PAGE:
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Ways to Serve Cherries

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Cherry season is short and sweet.

Well, the sweet cherry season is short and sweet, and the sour cherry season is short and tart.

Put the two seasons together and you can enjoy about four months of fresh cherries each year: sweet cherries for eating out of hand and using in fruits salads, compotes, custards, sorbets, ice cream, and yogurt; sour cherries for pies, cobblers, clafoutis, dessert sauces, preserves, and jams.

Cherries preparation

Sweet cherries ripen from May through early July and sour cherries ripen from mid-June through mid-August. The peak season for cherries in the Southern Hemisphere is during December.

There are more than 500 varieties of sweet cherries and more than 300 varieties of sour cherries. In the middle are a host of hybrid varieties known as sweet-sour cherries.

Sweet cherries

Sweet cherries are sweet and fleshy, usually light or dark red and sometimes yellow-skinned. Sweet cherries can be round, oblong, or heart-shaped. They are usually eaten out of hand or added raw to fruit salads and desserts.

Sweet cherries can be classified into two main groups. The first is known as bigarreaus which have sweet, firm, dry flesh and include the varieties Bing, Lambert, Napoleon (also called Royal Ann), Rainier, and Schmidt. The second is known as geans (guignes in French) or heart-shaped cherries. These cherries are soft fleshed and juicy. Black Tartarian is a heart-shaped cherry.

Sweet cherries today are descended from wild sweet cherries which were known to the ancient Egyptians, Greeks, and Romans. Wild cherries can still be found today; they are small, almost back in color, and not very fleshy. Wild cherries can be used in tarts and for preserves such as jams, liqueurs, and syrups.

Sour cherries

Sour cherries–also called pie cherries or griottes in French–are medium- to small-sized cherries with dark red skins. Sour cherries are almost always cooked and not eaten raw.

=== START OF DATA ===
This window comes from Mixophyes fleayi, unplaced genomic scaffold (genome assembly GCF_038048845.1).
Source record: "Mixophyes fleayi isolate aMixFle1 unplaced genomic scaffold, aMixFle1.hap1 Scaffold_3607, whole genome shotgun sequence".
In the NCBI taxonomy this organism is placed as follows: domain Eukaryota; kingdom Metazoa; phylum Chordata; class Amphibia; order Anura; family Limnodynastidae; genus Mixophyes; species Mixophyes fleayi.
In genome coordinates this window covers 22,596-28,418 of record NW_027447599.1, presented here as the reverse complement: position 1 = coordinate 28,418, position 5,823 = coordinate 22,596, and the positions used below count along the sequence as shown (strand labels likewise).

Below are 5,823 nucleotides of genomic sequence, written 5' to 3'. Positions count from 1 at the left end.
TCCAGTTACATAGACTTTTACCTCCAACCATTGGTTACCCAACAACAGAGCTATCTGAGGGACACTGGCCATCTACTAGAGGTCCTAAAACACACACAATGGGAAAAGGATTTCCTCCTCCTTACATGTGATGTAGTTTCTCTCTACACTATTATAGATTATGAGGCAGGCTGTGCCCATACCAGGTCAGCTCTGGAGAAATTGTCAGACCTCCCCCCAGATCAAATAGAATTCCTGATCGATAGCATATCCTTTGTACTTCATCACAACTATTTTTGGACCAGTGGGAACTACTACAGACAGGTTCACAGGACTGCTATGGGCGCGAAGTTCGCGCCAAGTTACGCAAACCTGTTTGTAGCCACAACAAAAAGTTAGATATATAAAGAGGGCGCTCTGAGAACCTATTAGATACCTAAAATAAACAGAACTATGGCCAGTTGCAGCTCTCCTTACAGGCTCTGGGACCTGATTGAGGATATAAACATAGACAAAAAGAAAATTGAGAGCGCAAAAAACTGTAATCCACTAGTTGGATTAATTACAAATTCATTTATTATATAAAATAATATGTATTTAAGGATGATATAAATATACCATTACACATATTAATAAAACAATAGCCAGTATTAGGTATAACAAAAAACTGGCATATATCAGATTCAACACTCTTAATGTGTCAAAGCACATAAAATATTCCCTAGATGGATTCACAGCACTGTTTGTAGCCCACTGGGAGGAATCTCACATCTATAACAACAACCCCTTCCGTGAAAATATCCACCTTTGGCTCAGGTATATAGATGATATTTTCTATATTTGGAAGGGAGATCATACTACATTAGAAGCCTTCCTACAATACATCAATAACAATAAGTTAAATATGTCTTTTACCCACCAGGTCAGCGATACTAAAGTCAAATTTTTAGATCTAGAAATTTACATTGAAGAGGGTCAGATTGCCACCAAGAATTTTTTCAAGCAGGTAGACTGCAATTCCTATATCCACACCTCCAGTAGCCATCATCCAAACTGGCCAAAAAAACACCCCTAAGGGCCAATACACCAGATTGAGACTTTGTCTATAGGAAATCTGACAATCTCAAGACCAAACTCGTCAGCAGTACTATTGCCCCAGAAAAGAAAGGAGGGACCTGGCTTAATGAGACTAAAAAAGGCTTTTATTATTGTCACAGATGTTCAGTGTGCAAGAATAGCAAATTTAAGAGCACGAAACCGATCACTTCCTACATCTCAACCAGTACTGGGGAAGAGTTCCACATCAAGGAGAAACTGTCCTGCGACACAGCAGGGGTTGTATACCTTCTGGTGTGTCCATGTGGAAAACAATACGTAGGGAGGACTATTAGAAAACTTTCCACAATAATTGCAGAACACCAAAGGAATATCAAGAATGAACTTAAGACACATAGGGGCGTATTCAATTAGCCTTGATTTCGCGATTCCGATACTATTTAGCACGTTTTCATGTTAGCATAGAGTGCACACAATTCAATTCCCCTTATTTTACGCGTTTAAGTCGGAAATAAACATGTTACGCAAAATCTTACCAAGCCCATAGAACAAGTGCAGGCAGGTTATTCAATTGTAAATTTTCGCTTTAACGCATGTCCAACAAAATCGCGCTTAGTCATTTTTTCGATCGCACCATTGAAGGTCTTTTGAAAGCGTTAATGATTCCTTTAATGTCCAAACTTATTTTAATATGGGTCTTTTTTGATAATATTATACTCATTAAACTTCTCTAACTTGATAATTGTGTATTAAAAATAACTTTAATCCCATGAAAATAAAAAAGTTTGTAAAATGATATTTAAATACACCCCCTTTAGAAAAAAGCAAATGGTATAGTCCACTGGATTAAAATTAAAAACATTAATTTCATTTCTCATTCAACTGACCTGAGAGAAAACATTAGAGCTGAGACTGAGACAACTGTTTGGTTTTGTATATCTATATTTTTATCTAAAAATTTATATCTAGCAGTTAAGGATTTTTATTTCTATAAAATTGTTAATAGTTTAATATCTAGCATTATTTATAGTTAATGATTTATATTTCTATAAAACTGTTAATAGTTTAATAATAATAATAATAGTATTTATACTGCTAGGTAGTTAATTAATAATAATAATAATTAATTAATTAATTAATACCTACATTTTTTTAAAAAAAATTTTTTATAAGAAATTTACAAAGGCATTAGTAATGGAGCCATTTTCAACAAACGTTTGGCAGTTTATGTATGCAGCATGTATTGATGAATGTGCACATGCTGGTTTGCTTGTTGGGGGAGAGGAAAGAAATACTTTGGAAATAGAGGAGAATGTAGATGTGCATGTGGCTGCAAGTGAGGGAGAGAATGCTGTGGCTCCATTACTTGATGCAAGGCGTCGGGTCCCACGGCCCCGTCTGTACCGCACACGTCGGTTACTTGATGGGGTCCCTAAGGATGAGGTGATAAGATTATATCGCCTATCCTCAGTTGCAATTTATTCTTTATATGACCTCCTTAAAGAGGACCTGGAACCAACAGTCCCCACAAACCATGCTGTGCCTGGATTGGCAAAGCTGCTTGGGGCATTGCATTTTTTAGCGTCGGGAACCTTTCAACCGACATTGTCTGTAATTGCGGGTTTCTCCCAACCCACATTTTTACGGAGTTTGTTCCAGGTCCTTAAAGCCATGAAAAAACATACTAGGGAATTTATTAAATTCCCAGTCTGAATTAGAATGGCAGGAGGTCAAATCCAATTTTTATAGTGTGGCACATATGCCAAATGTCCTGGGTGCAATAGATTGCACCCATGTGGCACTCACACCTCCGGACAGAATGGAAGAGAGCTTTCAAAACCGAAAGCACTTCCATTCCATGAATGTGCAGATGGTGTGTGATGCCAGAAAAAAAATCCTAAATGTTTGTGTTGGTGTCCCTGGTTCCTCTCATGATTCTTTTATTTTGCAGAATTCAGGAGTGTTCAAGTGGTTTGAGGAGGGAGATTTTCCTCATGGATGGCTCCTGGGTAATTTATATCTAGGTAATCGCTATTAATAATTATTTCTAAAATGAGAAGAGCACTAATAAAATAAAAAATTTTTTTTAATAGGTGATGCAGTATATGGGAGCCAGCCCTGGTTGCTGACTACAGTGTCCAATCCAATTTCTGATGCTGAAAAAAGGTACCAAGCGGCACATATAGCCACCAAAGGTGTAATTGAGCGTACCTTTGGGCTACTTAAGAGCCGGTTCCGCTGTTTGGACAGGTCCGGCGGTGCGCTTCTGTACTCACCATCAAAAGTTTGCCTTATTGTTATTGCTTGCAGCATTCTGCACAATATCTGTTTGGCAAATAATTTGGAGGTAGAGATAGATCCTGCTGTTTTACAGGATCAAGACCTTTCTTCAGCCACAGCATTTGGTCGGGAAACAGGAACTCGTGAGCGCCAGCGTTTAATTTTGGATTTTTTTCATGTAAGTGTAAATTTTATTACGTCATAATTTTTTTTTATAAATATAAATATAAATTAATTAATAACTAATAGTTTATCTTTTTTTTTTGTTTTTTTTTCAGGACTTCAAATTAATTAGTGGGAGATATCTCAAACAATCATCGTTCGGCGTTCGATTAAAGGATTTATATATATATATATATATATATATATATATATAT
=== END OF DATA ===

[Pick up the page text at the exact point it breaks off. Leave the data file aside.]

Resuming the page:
Sour cherries are usually classed into two groups. The first is known as the amarelle group. Amarelle sour cherries have yellow flesh and clear juice. Amarelle varieties include Montmorency, Early Richmond, and Meteor. The second group is known as morello cherries. Morello sour cherries have red flesh and red juice. Morello varieties include the named varieties English Morello and Morello.

Sweet-sour cherries–also known as Dukes and Royals–are crosses between sweet and sour cherries. Sweet-sour hybrids can be used for both eating out of hand and cooking, but their flavor is closer to the sour cherry than the sweet cherry. Governor Wood is a sweet sour or Duke cherry.

Ways to serve cherries

Cherries can be eaten raw, cooked, candied, dried, preserved in syrup, macerated in alcohol or distilled.

  • Use raw fresh sweet cherries in compotes, fruits salads, custards, sorbets, ice cream sundaes, yogurt, tarts, pies, flan, soufflés, and clafoutis.
  • Dried cherries are usually dried Bing cherries or sweetened tart cherries.
  • Sour cherries are used in cooking. They can be used for preserves, in syrup or brandy, candied, and jams.
  • Vinegared sour cherries are a piquant garnish for pâtés and other cold meats.
  • Sour cherries are used as a base for liqueurs and alcoholic drinks such as English cherry brandy, Guignolet, and Kirsch from France, and Maraschino from Italy.
  • Maraschino cherries are any variety of cherry–usually Royal Ann–that have been pitted and macerated in flavored sugar syrup and bitter almond. Maraschino cherries are used to garnish desserts and cocktails and in baked goods and fruit salads.

How to choose cherries

Select cherries that are plump, firm, bright-colored, and glossy-skinned: the deeper the color, the sweeter the taste. If the stems are attached, they should not be dried out. (Cherries store better with their stems attached.) White or light-colored cherries should be firm and unblemished with a blush of color.